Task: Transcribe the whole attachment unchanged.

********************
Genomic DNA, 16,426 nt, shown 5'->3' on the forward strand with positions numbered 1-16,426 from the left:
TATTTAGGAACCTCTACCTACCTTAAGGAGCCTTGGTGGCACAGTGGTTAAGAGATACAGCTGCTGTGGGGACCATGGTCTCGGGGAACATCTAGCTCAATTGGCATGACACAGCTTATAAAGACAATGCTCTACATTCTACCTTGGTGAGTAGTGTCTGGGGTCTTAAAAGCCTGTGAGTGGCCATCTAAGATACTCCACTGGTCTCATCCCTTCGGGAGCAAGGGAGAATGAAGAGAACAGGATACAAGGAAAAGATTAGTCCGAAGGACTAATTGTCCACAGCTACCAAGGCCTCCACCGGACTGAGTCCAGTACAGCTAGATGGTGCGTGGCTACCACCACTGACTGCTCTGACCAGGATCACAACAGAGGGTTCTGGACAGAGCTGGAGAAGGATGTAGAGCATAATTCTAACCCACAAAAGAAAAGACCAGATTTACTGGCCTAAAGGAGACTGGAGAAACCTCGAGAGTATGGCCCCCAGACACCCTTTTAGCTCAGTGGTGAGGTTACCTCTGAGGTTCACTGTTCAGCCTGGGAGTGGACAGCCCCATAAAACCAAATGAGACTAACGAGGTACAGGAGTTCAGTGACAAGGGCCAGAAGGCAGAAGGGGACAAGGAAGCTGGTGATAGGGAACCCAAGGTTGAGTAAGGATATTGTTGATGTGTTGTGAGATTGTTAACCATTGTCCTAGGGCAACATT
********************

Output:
Genomic DNA, 16,426 nt, shown 5'->3' on the forward strand with positions numbered 1-16,426 from the left:
TATTTAGGAACCTCTACCTACCTTAAGGAGCCTTGGTGGCACAGTGGTTAAGAGATACAGCTGCTGTGGGGACCATGGTCTCGGGGAACATCTAGCTCAATTGGCATGACACAGCTTATAAAGACAATGCTCTACATTCTACCTTGGTGAGTAGTGTCTGGGGTCTTAAAAGCCTGTGAGTGGCCATCTAAGATACTCCACTGGTCTCATCCCTTCGGGAGCAAGGGAGAATGAAGAGAACAGGATACAAGGAAAAGATTAGTCCGAAGGACTAATTGTCCACAGCTACCAAGGCCTCCACCGGACTGAGTCCAGTACAGCTAGATGGTGCGTGGCTACCACCACTGACTGCTCTGACCAGGATCACAACAGAGGGTTCTGGACAGAGCTGGAGAAGGATGTAGAGCATAATTCTAACCCACAAAAGAAAAGACCAGATTTACTGGCCTAAAGGAGACTGGAGAAACCTCGAGAGTATGGCCCCCAGACACCCTTTTAGCTCAGTGGTGAGGTTACCTCTGAGGTTCACTGTTCAGCCTGGGAGTGGACAGCCCCATAAAACCAAATGAGACTAACGAGGTACAGGAGTTCAGTGACAAGGGCCAGAAGGCAGAAGGGGACAAGGAAGCTGGTGATAGGGAACCCAAGGTTGAGTAAGGATATTGTTGATGTGTTGTGAGATTGTTAACCATTGTCCTAGGGCAACATT